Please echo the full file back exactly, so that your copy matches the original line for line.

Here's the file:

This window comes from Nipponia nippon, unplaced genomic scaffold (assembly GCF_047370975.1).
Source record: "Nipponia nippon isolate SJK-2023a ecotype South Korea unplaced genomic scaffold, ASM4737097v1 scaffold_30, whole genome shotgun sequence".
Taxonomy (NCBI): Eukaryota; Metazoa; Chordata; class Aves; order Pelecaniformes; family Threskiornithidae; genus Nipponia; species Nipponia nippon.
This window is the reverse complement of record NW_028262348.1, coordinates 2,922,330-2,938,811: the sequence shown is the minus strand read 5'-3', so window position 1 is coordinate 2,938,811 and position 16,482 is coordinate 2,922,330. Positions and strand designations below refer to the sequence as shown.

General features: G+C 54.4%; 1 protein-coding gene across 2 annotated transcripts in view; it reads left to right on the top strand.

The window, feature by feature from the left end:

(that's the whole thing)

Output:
This window comes from Nipponia nippon, unplaced genomic scaffold (assembly GCF_047370975.1).
Source record: "Nipponia nippon isolate SJK-2023a ecotype South Korea unplaced genomic scaffold, ASM4737097v1 scaffold_30, whole genome shotgun sequence".
Taxonomy (NCBI): Eukaryota; Metazoa; Chordata; class Aves; order Pelecaniformes; family Threskiornithidae; genus Nipponia; species Nipponia nippon.
This window is the reverse complement of record NW_028262348.1, coordinates 2,922,330-2,938,811: the sequence shown is the minus strand read 5'-3', so window position 1 is coordinate 2,938,811 and position 16,482 is coordinate 2,922,330. Positions and strand designations below refer to the sequence as shown.

General features: G+C 54.4%; 1 protein-coding gene across 2 annotated transcripts in view; it reads left to right on the top strand.

The window, feature by feature from the left end: